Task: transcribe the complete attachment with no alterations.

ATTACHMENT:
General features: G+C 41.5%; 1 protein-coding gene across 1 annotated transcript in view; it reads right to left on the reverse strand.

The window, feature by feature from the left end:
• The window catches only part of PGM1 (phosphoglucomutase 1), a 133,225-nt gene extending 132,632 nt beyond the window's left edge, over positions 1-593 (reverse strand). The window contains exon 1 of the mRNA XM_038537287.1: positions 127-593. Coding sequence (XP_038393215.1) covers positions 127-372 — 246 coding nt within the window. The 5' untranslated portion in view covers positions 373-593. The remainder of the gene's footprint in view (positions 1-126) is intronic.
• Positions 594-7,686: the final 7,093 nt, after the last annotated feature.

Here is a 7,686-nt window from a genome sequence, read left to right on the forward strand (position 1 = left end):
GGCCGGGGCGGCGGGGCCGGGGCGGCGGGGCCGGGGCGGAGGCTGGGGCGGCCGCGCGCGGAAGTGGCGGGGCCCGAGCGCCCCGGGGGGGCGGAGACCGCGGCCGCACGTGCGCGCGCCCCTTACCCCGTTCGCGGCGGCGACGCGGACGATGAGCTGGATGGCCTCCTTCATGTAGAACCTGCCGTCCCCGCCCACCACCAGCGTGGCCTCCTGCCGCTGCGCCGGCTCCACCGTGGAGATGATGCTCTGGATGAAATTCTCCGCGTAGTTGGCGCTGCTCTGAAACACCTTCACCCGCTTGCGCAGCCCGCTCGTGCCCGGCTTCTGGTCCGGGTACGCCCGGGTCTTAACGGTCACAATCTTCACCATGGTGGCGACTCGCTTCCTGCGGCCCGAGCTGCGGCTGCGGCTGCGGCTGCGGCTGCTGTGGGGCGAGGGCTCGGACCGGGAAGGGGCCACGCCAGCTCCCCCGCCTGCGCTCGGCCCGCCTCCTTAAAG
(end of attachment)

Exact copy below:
General features: G+C 41.5%; 1 protein-coding gene across 1 annotated transcript in view; it reads right to left on the reverse strand.

The window, feature by feature from the left end:
• The window catches only part of PGM1 (phosphoglucomutase 1), a 133,225-nt gene extending 132,632 nt beyond the window's left edge, over positions 1-593 (reverse strand). The window contains exon 1 of the mRNA XM_038537287.1: positions 127-593. Coding sequence (XP_038393215.1) covers positions 127-372 — 246 coding nt within the window. The 5' untranslated portion in view covers positions 373-593. The remainder of the gene's footprint in view (positions 1-126) is intronic.
• Positions 594-7,686: the final 7,093 nt, after the last annotated feature.

Here is a 7,686-nt window from a genome sequence, read left to right on the forward strand (position 1 = left end):
GGCCGGGGCGGCGGGGCCGGGGCGGCGGGGCCGGGGCGGAGGCTGGGGCGGCCGCGCGCGGAAGTGGCGGGGCCCGAGCGCCCCGGGGGGGCGGAGACCGCGGCCGCACGTGCGCGCGCCCCTTACCCCGTTCGCGGCGGCGACGCGGACGATGAGCTGGATGGCCTCCTTCATGTAGAACCTGCCGTCCCCGCCCACCACCAGCGTGGCCTCCTGCCGCTGCGCCGGCTCCACCGTGGAGATGATGCTCTGGATGAAATTCTCCGCGTAGTTGGCGCTGCTCTGAAACACCTTCACCCGCTTGCGCAGCCCGCTCGTGCCCGGCTTCTGGTCCGGGTACGCCCGGGTCTTAACGGTCACAATCTTCACCATGGTGGCGACTCGCTTCCTGCGGCCCGAGCTGCGGCTGCGGCTGCGGCTGCGGCTGCTGTGGGGCGAGGGCTCGGACCGGGAAGGGGCCACGCCAGCTCCCCCGCCTGCGCTCGGCCCGCCTCCTTAAAG